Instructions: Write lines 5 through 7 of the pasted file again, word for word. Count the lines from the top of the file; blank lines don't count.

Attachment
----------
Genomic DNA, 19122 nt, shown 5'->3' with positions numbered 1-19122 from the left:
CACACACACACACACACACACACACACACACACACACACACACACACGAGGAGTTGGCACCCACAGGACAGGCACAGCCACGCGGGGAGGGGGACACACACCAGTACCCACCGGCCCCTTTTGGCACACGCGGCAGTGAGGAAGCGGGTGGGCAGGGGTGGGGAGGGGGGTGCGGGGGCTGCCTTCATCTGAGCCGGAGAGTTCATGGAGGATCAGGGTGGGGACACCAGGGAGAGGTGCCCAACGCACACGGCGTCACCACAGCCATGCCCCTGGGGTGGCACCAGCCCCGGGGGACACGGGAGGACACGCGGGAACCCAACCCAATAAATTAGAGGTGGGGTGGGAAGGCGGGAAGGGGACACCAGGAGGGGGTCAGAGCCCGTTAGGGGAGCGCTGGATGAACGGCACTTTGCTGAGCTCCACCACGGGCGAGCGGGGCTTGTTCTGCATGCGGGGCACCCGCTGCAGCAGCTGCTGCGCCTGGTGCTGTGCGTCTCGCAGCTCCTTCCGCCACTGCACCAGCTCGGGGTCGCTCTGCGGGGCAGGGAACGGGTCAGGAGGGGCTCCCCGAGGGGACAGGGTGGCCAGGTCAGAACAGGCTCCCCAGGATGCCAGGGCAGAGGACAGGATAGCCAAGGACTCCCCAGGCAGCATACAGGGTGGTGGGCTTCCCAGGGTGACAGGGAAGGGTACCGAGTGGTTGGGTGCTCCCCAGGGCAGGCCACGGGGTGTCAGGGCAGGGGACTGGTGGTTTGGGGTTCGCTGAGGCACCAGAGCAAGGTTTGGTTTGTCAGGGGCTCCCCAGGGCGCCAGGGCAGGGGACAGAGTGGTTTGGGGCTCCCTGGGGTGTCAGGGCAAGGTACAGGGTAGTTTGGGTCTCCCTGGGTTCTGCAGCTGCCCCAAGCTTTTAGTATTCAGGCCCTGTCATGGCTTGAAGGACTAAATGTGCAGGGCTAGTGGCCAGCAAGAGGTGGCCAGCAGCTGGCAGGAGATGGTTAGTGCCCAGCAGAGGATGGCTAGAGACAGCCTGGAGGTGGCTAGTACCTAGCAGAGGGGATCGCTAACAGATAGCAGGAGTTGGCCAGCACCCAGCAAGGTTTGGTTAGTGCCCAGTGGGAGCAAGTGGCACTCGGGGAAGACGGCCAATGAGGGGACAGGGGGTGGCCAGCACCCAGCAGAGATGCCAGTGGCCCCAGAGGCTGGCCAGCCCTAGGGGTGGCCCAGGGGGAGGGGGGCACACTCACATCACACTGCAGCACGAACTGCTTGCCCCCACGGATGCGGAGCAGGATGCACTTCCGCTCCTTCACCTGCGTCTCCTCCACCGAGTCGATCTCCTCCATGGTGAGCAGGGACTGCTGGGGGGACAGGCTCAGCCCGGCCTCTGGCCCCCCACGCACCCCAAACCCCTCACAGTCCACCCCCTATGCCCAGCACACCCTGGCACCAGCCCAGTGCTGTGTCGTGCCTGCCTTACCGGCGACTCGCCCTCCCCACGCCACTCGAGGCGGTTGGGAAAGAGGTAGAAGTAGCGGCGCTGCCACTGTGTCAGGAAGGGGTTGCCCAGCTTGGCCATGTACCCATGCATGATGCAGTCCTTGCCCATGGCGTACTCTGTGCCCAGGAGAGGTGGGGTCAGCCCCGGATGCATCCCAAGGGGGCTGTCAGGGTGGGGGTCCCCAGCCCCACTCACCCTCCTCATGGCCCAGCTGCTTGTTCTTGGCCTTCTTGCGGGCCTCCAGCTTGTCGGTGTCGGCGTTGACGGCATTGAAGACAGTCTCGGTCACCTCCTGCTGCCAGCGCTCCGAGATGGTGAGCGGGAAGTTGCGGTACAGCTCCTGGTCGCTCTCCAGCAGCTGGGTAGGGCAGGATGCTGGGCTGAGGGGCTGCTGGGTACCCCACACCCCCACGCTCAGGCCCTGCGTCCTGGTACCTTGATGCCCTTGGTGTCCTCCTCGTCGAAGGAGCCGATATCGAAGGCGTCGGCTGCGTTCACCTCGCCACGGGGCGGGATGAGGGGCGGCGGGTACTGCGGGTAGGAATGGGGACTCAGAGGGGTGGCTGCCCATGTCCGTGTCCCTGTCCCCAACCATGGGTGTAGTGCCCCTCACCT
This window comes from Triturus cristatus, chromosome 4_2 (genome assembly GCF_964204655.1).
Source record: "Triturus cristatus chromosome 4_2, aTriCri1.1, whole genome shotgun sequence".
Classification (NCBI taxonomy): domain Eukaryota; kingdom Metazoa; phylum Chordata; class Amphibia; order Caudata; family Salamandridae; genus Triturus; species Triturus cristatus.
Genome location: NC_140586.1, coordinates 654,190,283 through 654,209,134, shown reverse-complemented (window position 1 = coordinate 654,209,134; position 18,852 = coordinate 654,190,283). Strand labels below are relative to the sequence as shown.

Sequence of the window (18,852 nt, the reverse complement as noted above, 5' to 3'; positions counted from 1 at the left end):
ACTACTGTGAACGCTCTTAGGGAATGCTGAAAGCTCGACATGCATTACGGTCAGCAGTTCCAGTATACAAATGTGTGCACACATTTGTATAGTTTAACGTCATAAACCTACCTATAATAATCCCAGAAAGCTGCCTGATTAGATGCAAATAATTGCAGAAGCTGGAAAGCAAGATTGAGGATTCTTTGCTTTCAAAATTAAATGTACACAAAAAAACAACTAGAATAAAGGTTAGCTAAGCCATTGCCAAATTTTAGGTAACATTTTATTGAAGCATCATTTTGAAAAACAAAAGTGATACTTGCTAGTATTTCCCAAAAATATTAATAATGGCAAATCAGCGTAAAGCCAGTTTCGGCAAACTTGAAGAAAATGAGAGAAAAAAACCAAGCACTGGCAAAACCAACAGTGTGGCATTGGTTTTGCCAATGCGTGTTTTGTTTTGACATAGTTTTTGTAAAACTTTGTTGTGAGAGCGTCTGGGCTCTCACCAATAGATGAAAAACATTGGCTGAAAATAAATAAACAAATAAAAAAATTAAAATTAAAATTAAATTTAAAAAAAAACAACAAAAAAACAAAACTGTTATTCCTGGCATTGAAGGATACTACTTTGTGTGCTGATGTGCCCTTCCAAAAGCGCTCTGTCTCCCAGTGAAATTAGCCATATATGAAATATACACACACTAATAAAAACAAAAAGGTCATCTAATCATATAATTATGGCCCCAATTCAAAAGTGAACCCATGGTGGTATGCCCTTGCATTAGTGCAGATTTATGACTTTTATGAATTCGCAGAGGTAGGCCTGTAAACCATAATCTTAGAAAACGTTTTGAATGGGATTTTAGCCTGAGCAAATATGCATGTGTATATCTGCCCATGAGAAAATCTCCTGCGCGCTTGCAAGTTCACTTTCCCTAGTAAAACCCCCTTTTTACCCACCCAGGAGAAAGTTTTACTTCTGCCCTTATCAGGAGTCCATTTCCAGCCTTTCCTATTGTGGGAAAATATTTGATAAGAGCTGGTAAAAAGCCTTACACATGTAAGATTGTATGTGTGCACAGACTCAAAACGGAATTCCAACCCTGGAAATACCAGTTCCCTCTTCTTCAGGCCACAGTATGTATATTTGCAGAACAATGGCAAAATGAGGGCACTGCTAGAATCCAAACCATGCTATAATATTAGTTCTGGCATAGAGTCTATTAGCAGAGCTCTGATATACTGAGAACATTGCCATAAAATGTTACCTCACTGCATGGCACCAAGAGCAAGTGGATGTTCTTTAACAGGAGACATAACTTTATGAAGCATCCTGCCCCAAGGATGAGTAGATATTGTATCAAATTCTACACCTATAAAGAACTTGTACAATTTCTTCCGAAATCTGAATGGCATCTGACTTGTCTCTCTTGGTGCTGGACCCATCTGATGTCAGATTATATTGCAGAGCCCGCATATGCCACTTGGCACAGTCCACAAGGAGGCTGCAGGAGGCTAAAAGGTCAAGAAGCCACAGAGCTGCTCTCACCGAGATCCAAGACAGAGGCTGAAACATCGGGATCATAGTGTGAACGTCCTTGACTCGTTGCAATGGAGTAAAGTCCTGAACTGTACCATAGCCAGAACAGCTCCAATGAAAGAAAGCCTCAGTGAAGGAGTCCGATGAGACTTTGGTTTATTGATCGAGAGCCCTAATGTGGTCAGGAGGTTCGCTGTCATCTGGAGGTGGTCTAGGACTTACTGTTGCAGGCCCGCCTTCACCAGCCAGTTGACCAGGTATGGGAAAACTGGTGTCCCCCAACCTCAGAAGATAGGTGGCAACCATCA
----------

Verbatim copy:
Classification (NCBI taxonomy): domain Eukaryota; kingdom Metazoa; phylum Chordata; class Amphibia; order Caudata; family Salamandridae; genus Triturus; species Triturus cristatus.
Genome location: NC_140586.1, coordinates 654,190,283 through 654,209,134, shown reverse-complemented (window position 1 = coordinate 654,209,134; position 18,852 = coordinate 654,190,283). Strand labels below are relative to the sequence as shown.

Sequence of the window (18,852 nt, the reverse complement as noted above, 5' to 3'; positions counted from 1 at the left end):